When South Africans Dean and Kim Yeadon came up here back in 1995, they fell in love with the place and decided to build a small beach lodge. Working in partnership with English father and son team, Peter and Tim Hendriks, they chose to site the lodge a kilometre or so to the south east of the main village, both because this gave the lodge and the villagers more privacy and because this is the most stunning stretch of white sand that you are likely to find anywhere. True that the hinterland is a bit barren and scrubby and there is a marked lack of coconut palms around, but the beach is great. The lodge that was created, although having as many as thirty two rooms from the outset, was an unpretentious place, with simple thatched bandas and a modest central dining area. Back then none of the dive sites had been properly plotted and the guys spent weeks going around with the local fishermen in their small dhows, locating and naming dozens of new sites.

In 1999 Tim Hendricks bought out the other partners and set about an extensive programme of development and improvement. During this process the lodge has lost a little of the intimacy that you associate with a simpler place, but at the same time it has gained greatly in terms of its facilities and now runs as a pretty slick operation.

 
It is about a one and a half hour drive from Stonetown, through the plantations and villages to Nungwi, the last half hour of which is on rough roads.

We almost always arrange a car to meet guests from an incoming flight or boat, or from another hotel on the island, up to Ras Nungwi.

Arriving at the entrance to Nungwi village, you take the turn to the right, which quickly hits the east coast and turns south, passing across rocky coral scrub for a couple of kilometres down to Ras Nungwi. A gentle incline leads down to an outstanding beach and lagoon. The colours of the sea here have to be seen to be believed and with the shocks of white sails dotted across the water, it really is a sight to die for.

The lodge itself is on a plot of land which extends perhaps two hundred metres in from the and is three hundred metres along the beachfront. There is no other development in the area, except for a little local guesthouse, which clings like an barnacle to the boundary of its larger neighbour.

Arriving at the hotel, you will be struck by the thatched oppulence of the new reception areas, which really are pretty impressive. From here there is a short flight of steps that leads to a view across the dining room and lounge areas, all open-plan and under the same complexed thatch roof.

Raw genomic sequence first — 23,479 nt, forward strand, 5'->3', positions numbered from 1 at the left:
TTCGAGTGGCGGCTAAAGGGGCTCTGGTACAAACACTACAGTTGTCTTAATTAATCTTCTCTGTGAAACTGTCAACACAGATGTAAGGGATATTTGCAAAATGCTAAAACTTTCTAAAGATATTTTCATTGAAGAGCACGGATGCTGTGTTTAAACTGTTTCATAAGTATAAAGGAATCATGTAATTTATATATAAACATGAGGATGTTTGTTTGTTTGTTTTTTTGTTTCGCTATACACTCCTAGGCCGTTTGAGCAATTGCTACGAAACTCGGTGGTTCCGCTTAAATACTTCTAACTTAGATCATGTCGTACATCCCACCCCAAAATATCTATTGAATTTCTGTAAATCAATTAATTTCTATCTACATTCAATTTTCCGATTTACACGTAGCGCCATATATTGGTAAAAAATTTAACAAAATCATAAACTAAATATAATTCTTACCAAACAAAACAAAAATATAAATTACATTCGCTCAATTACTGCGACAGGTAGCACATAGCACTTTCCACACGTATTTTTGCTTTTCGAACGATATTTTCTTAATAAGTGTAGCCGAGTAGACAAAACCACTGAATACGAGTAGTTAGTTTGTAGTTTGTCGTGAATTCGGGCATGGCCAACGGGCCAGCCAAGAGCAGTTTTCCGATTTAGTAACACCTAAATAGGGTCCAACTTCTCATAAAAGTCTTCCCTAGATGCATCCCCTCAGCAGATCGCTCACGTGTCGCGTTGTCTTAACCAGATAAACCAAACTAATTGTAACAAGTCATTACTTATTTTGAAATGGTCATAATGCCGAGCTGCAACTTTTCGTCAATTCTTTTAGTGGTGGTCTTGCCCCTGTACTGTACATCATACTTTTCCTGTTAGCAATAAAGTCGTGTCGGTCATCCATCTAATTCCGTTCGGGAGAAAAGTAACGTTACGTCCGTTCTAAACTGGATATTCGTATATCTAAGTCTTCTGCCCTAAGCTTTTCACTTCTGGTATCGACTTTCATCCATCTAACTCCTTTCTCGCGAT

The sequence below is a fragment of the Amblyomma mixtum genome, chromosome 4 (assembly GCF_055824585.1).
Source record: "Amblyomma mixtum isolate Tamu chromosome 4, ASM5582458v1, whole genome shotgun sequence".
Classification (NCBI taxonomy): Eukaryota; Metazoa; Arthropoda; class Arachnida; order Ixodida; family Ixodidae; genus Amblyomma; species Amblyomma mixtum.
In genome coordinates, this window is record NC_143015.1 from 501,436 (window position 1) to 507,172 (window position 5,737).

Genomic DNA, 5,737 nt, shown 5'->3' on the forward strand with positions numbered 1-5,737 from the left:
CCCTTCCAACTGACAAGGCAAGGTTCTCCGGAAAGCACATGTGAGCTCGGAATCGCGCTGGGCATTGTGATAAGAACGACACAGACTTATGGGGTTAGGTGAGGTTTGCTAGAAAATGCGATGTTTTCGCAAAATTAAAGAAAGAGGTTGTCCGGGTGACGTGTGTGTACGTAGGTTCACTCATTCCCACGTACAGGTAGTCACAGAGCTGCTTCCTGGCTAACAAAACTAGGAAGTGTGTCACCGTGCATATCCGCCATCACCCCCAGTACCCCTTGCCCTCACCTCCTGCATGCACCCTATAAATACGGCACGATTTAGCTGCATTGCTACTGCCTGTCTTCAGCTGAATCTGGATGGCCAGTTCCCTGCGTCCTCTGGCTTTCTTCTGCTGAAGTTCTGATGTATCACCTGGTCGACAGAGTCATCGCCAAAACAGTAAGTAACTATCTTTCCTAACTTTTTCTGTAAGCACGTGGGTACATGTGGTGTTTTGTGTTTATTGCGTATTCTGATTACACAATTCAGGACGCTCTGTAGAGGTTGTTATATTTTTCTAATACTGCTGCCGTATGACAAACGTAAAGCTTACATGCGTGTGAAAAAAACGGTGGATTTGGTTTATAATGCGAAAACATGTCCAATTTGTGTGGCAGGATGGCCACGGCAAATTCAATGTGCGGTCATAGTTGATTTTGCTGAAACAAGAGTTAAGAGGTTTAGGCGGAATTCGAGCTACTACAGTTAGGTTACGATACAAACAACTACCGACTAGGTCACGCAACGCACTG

Beyond that, the view leads out to the pool and on down to that superb beach beyond.

As well as these large public areas, there are a number of other small facilities, including pool, table tennis, darts, board games and a TV room.

 

There are a total of thirty two rooms here, which are divided up into four different price categories. The general rule is that the closer you get to the sea, the higher the room specification, the higher the price.

Rooms are quite nicely furnished, mostly with 'four-poster' beds. Historically we have always thought that some of the detailing has fallen a little short of what we might have expected for the price, especially in the more expensive rooms, but recent rennovation work has led to great improvements and all rooms are now pleasant, airy and wel-maintained. All rooms have airconditioning, ceiling fans and private bathrooms.

In our opinion the best rooms here are the twelve superior chalets ... 1 2 3 4 5 6 7 8 9 10 11 12 ... which are semi-detached in nice large round bandas, in a good position above the beach and with nice verandahs.

There are six more expensive rooms, known as superior deluxe chalets ... A B C D E F ... which have a few little extras and real Zanzibari beds, but on balance we didn't like them as much as the superior rooms. They have sliding patio doors.